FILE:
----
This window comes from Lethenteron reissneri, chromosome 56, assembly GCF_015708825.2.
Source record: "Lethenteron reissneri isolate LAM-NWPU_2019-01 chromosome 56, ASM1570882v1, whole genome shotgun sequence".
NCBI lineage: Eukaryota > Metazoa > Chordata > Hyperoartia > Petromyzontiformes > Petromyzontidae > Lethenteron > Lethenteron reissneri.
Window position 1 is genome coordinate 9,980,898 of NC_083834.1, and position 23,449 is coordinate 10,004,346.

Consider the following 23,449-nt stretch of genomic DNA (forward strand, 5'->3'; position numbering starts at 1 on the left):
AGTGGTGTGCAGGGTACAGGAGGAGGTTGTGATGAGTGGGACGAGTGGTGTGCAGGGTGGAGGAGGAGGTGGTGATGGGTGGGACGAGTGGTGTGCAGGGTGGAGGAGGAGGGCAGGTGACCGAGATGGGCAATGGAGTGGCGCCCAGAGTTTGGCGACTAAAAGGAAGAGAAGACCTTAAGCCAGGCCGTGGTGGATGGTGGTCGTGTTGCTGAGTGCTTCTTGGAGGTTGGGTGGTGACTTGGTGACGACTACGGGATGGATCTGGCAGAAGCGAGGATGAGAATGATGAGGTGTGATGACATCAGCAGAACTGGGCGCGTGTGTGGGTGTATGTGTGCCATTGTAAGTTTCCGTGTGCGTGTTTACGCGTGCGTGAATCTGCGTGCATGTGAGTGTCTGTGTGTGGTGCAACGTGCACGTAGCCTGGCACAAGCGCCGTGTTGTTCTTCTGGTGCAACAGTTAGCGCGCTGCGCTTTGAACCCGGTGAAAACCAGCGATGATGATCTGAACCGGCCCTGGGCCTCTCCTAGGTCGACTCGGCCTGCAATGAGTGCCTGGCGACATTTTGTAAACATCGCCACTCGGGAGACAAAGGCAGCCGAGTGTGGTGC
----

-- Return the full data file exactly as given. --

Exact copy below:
This window comes from Lethenteron reissneri, chromosome 56, assembly GCF_015708825.2.
Source record: "Lethenteron reissneri isolate LAM-NWPU_2019-01 chromosome 56, ASM1570882v1, whole genome shotgun sequence".
NCBI lineage: Eukaryota > Metazoa > Chordata > Hyperoartia > Petromyzontiformes > Petromyzontidae > Lethenteron > Lethenteron reissneri.
Window position 1 is genome coordinate 9,980,898 of NC_083834.1, and position 23,449 is coordinate 10,004,346.

Consider the following 23,449-nt stretch of genomic DNA (forward strand, 5'->3'; position numbering starts at 1 on the left):
AGTGGTGTGCAGGGTACAGGAGGAGGTTGTGATGAGTGGGACGAGTGGTGTGCAGGGTGGAGGAGGAGGTGGTGATGGGTGGGACGAGTGGTGTGCAGGGTGGAGGAGGAGGGCAGGTGACCGAGATGGGCAATGGAGTGGCGCCCAGAGTTTGGCGACTAAAAGGAAGAGAAGACCTTAAGCCAGGCCGTGGTGGATGGTGGTCGTGTTGCTGAGTGCTTCTTGGAGGTTGGGTGGTGACTTGGTGACGACTACGGGATGGATCTGGCAGAAGCGAGGATGAGAATGATGAGGTGTGATGACATCAGCAGAACTGGGCGCGTGTGTGGGTGTATGTGTGCCATTGTAAGTTTCCGTGTGCGTGTTTACGCGTGCGTGAATCTGCGTGCATGTGAGTGTCTGTGTGTGGTGCAACGTGCACGTAGCCTGGCACAAGCGCCGTGTTGTTCTTCTGGTGCAACAGTTAGCGCGCTGCGCTTTGAACCCGGTGAAAACCAGCGATGATGATCTGAACCGGCCCTGGGCCTCTCCTAGGTCGACTCGGCCTGCAATGAGTGCCTGGCGACATTTTGTAAACATCGCCACTCGGGAGACAAAGGCAGCCGAGTGTGGTGC